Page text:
The International Monetary Fund today pared its growth forecast for the US economy this year.
It also warned against a "fiscal cliff" at year-end and the Obama administration's proposed spending cuts.
The IMF estimated 2012 US economic growth at 2%, down from April's forecast of 2.1%.
It said that the outlook was at risk if the euro zone debt crisis worsens.
The outlook followed better-than-expected data on factory orders which saw US markets rise.
The Commerce Department said new orders for manufactured goods rose 0.7% during May. Economists had forecast orders rising 0.2%.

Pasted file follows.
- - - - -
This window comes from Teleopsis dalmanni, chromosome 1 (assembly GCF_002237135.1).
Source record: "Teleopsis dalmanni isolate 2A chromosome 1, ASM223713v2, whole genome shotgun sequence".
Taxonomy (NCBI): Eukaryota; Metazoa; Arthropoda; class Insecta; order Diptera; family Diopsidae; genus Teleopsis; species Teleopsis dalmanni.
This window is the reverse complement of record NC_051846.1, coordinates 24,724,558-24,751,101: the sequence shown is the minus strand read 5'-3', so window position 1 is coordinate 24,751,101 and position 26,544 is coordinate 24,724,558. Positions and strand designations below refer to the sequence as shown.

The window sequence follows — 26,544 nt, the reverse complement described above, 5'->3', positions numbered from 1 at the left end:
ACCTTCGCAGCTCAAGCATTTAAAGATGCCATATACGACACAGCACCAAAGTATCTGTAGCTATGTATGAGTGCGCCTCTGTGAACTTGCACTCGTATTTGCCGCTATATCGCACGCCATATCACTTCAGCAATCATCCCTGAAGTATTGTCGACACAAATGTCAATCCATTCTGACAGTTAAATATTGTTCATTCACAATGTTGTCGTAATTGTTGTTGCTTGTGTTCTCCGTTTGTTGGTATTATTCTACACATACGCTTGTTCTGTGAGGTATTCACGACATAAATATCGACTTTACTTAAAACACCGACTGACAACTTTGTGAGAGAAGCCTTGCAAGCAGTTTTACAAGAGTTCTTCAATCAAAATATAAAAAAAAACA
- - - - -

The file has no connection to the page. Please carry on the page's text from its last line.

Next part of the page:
Trading is expected to remain volatile on low volume as U.S. stock markets close early ahead of the Independence Day holiday on Wednesday. Volume is likely to start building up from early Thursday, ahead of Friday's non-farm payrolls data.
A US ISM manufacturing report on Monday, whose main index registered a contraction in the sector for the first time since July 2009, boosted speculation that the Federal Reserve will announce it will embark on a third round of asset purchases, known as 'QE3', perhaps as soon as the central bank's next policy meeting from July 31 to August 1.
The Dow Jones industrial average was up 0.17%, at 12,892.92. The Nasdaq Composite Index was up 0.25% at 2,958.71.